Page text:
2-channel video installation, 11 min. Korean.
Using videos and archive material Strange Meetings documents a former STD (sexually transmitted diseases) treatment facility on a US military encampment in South Korea. The facility, established in the 1970s, served to isolate bodies presumed contaminated from those deemed clean. A host of strange meetings, the site today, however, materially bears witness to the entangled relations behind its establishment and the impossibility of creating neat separations. The decomposing building is being encroached upon by rubbish and surrounding vegetation. Knotted together, each feeds on the other, breaking down distinctions between inside and outside, architecture and debris.
Behind the building a performance takes place each weekend, inadvertently complicating the relationship between past and present and diffusing the reading of the site by overriding but potentially also purging its history. A woman who was forcibly subjected to treatment draws a map of the facility from memory. Documents used as evidence in a recent compensation lawsuit are presented in an archive while an aluminum diabond print shows how the entangled bilateral relations become visible on a microscopic level.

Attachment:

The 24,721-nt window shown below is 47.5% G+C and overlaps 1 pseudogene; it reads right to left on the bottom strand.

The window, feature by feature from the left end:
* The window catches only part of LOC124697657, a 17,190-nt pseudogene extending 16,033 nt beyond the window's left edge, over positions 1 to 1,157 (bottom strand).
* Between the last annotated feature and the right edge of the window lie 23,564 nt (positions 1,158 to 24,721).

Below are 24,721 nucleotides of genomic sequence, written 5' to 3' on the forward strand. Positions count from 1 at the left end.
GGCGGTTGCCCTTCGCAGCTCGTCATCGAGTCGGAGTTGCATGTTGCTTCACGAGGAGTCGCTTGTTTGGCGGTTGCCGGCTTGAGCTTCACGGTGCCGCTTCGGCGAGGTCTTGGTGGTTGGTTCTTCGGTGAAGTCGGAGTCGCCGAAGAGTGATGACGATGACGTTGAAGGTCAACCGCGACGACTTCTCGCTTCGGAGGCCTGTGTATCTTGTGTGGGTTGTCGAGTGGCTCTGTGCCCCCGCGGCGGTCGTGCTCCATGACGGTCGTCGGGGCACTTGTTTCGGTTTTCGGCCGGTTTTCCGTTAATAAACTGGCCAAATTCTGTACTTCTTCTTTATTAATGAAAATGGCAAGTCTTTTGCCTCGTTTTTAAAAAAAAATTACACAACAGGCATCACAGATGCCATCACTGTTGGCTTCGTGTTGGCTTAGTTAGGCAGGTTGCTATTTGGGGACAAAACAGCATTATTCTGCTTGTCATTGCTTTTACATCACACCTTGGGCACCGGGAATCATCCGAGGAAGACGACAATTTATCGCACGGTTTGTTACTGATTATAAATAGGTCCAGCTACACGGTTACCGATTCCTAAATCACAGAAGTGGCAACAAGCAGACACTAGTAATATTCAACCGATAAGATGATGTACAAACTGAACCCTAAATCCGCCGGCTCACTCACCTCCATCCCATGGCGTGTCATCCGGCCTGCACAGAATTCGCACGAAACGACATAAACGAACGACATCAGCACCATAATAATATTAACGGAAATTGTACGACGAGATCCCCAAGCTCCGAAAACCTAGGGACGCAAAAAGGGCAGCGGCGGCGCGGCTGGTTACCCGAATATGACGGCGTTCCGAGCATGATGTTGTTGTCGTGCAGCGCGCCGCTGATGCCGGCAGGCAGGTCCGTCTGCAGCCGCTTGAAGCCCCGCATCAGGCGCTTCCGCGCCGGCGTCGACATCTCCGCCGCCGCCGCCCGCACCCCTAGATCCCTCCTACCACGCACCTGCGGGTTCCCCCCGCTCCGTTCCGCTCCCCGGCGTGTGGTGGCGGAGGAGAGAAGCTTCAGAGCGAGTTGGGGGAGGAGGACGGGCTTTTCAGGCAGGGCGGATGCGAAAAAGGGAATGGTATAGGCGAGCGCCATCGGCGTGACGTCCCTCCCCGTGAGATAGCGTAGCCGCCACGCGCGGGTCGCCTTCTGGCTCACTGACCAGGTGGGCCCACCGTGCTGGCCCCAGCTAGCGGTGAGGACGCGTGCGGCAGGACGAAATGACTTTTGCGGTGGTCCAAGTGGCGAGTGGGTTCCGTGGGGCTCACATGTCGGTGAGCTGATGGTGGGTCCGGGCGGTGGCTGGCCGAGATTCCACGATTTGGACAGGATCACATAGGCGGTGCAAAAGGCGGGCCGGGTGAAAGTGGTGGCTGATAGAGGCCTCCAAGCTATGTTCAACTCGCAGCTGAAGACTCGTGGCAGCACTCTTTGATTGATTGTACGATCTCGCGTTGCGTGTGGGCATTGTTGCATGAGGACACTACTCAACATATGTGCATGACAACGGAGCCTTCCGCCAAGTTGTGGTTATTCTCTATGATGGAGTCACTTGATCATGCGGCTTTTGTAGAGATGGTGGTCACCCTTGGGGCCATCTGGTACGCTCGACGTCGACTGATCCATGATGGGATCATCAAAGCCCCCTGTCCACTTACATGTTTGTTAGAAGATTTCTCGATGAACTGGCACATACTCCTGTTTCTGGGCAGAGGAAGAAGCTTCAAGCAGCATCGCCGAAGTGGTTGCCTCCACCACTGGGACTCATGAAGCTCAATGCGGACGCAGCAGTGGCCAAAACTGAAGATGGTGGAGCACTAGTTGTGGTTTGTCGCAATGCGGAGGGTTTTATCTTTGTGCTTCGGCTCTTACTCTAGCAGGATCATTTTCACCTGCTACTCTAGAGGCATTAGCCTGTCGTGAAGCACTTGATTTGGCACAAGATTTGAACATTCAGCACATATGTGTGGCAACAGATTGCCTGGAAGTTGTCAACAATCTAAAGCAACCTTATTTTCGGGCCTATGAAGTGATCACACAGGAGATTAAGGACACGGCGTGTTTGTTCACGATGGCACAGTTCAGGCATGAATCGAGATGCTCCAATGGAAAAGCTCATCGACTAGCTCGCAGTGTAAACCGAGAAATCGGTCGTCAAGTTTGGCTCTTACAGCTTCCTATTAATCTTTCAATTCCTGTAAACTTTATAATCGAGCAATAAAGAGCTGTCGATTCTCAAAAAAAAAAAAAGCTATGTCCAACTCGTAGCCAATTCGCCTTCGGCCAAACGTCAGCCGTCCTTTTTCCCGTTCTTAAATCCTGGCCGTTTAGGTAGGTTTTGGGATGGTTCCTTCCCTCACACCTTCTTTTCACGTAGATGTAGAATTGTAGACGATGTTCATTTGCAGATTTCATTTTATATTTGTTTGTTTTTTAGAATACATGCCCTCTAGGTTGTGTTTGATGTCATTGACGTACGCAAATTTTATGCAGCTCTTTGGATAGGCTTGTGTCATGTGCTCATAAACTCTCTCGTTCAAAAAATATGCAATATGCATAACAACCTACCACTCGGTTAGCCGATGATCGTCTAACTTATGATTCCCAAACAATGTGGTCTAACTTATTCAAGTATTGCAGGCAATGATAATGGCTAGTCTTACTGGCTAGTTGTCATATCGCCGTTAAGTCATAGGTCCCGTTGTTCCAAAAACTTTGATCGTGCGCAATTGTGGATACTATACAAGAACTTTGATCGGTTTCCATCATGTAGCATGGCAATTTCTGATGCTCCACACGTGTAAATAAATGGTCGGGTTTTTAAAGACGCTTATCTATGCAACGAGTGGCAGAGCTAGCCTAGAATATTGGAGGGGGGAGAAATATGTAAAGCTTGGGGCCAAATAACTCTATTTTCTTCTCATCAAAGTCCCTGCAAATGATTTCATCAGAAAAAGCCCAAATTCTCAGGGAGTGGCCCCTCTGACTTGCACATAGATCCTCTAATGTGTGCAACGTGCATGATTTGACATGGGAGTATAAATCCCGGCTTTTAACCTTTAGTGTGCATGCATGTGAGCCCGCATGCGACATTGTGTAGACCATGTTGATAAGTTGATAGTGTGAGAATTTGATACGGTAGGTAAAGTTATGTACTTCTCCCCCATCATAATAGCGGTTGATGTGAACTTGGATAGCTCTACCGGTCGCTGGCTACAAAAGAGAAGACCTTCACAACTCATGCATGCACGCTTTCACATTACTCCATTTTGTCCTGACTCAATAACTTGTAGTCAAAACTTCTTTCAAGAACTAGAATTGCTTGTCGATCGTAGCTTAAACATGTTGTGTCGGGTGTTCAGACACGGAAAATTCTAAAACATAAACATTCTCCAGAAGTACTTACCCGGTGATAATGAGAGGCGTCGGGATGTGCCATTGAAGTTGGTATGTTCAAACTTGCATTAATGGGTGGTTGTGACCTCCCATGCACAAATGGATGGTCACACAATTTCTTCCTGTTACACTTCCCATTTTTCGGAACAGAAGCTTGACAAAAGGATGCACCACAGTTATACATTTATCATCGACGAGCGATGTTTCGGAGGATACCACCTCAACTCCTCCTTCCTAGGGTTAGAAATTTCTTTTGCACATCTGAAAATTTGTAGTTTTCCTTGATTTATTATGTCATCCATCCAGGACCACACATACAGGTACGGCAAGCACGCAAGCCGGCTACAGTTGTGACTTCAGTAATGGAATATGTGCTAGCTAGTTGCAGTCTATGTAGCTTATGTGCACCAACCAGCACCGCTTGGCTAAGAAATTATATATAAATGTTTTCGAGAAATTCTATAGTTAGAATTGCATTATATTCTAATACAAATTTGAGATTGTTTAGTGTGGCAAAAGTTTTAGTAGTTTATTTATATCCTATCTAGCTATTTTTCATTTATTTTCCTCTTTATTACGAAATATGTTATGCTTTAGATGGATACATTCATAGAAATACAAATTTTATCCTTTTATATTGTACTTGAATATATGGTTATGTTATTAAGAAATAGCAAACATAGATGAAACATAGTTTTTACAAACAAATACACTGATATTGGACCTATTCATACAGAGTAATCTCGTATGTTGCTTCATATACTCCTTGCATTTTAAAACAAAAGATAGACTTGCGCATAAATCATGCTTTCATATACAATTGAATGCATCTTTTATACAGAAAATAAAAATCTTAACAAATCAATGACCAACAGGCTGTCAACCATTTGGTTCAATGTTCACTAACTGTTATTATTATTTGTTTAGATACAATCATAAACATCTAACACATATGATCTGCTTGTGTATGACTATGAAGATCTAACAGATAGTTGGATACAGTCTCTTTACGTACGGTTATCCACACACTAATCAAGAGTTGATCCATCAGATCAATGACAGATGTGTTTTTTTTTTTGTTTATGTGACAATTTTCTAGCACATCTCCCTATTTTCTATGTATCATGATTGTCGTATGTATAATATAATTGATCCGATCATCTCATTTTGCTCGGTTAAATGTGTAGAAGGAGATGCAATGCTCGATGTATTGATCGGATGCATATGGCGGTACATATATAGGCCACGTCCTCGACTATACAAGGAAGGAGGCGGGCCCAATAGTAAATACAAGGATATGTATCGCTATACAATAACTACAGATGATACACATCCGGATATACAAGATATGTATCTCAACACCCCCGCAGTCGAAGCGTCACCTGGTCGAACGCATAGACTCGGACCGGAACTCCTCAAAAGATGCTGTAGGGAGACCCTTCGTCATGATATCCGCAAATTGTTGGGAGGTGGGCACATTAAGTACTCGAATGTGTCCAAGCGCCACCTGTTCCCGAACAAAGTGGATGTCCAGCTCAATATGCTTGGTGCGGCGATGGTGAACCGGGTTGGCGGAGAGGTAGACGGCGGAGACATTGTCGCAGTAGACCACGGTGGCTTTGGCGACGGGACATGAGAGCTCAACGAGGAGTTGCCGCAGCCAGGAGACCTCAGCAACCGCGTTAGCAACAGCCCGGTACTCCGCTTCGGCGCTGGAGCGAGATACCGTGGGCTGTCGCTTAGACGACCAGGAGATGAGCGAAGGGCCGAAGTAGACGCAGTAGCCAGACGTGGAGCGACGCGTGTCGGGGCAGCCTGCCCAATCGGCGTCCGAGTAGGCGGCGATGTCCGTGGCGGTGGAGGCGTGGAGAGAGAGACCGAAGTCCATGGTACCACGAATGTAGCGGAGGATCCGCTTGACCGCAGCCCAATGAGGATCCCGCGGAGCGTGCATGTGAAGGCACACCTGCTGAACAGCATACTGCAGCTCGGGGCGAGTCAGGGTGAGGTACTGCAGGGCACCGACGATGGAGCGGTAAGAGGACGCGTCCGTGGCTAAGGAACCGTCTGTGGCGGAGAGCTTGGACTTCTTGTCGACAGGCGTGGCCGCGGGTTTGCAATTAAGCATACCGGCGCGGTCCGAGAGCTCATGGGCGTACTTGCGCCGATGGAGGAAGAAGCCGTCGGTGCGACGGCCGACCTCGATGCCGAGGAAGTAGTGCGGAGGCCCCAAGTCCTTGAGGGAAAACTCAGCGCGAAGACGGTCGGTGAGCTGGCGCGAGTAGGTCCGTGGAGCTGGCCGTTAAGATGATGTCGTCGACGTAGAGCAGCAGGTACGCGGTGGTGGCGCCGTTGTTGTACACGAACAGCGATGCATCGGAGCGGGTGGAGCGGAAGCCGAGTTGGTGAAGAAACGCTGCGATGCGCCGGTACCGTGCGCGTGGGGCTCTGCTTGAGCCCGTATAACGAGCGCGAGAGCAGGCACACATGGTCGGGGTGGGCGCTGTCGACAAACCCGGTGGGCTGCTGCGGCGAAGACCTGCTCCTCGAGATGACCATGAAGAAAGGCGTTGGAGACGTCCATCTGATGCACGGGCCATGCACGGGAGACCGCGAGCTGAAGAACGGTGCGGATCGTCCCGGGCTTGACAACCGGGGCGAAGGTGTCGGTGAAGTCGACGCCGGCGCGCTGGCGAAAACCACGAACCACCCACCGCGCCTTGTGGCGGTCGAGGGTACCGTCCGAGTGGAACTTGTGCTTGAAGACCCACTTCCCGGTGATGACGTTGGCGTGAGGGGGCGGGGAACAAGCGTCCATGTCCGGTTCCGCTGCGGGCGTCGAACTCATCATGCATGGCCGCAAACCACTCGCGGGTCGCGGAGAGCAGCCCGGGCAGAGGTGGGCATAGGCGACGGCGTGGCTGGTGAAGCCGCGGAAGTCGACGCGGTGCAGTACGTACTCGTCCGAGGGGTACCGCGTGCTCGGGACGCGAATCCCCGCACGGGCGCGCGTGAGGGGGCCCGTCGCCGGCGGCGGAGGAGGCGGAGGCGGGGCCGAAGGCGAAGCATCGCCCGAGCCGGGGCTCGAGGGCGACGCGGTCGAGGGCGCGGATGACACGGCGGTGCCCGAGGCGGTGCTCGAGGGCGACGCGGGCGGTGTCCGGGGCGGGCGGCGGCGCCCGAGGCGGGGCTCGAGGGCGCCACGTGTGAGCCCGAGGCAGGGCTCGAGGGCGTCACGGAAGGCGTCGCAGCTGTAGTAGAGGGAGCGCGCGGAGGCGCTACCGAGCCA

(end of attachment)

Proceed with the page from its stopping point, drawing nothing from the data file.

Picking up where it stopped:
Jane Jin Kaisen is a visual artist and filmmaker born in Jeju Island, South Korea and adopted to Denmark in 1980. She currently lives and works in between Jeju and Copenhagen. She holds an MFA from the University of California Los Angeles, an MA from the Royal Danish Academy of Fine Arts, and has participated in the Whitney Independent Study Program. She is currently a PhD fellow at the University of Copenhagen/The Royal Danish Academy of Fine Arts. Kaisen has directed several feature-length films, including The Woman, The Orphan, and The Tiger (2010), and Reiterations of Dissent (2011/16). Taken together, her works constitute a multi-faceted inquiry into the effects of colonialism, war, and militarism, often from a gendered and diasporic perspective.